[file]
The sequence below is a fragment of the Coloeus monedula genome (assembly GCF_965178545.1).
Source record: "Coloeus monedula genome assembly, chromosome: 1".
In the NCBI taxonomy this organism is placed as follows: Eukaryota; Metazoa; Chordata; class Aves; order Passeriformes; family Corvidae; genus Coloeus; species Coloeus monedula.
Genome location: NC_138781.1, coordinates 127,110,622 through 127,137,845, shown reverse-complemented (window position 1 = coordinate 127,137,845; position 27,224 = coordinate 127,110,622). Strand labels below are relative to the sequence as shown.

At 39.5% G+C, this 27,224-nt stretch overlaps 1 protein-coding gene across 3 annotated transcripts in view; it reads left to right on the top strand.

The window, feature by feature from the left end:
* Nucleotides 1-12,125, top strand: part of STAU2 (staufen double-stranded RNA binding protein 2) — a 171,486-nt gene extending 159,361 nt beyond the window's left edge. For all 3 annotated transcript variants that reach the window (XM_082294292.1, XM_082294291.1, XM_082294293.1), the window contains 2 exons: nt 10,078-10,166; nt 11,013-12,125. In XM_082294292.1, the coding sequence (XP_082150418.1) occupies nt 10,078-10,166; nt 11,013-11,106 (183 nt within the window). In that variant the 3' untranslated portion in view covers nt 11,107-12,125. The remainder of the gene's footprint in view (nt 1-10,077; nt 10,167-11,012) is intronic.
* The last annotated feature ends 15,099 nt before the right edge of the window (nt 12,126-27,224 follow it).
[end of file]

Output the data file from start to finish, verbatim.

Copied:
The sequence below is a fragment of the Coloeus monedula genome (assembly GCF_965178545.1).
Source record: "Coloeus monedula genome assembly, chromosome: 1".
In the NCBI taxonomy this organism is placed as follows: Eukaryota; Metazoa; Chordata; class Aves; order Passeriformes; family Corvidae; genus Coloeus; species Coloeus monedula.
Genome location: NC_138781.1, coordinates 127,110,622 through 127,137,845, shown reverse-complemented (window position 1 = coordinate 127,137,845; position 27,224 = coordinate 127,110,622). Strand labels below are relative to the sequence as shown.

At 39.5% G+C, this 27,224-nt stretch overlaps 1 protein-coding gene across 3 annotated transcripts in view; it reads left to right on the top strand.

The window, feature by feature from the left end:
* Nucleotides 1-12,125, top strand: part of STAU2 (staufen double-stranded RNA binding protein 2) — a 171,486-nt gene extending 159,361 nt beyond the window's left edge. For all 3 annotated transcript variants that reach the window (XM_082294292.1, XM_082294291.1, XM_082294293.1), the window contains 2 exons: nt 10,078-10,166; nt 11,013-12,125. In XM_082294292.1, the coding sequence (XP_082150418.1) occupies nt 10,078-10,166; nt 11,013-11,106 (183 nt within the window). In that variant the 3' untranslated portion in view covers nt 11,107-12,125. The remainder of the gene's footprint in view (nt 1-10,077; nt 10,167-11,012) is intronic.
* The last annotated feature ends 15,099 nt before the right edge of the window (nt 12,126-27,224 follow it).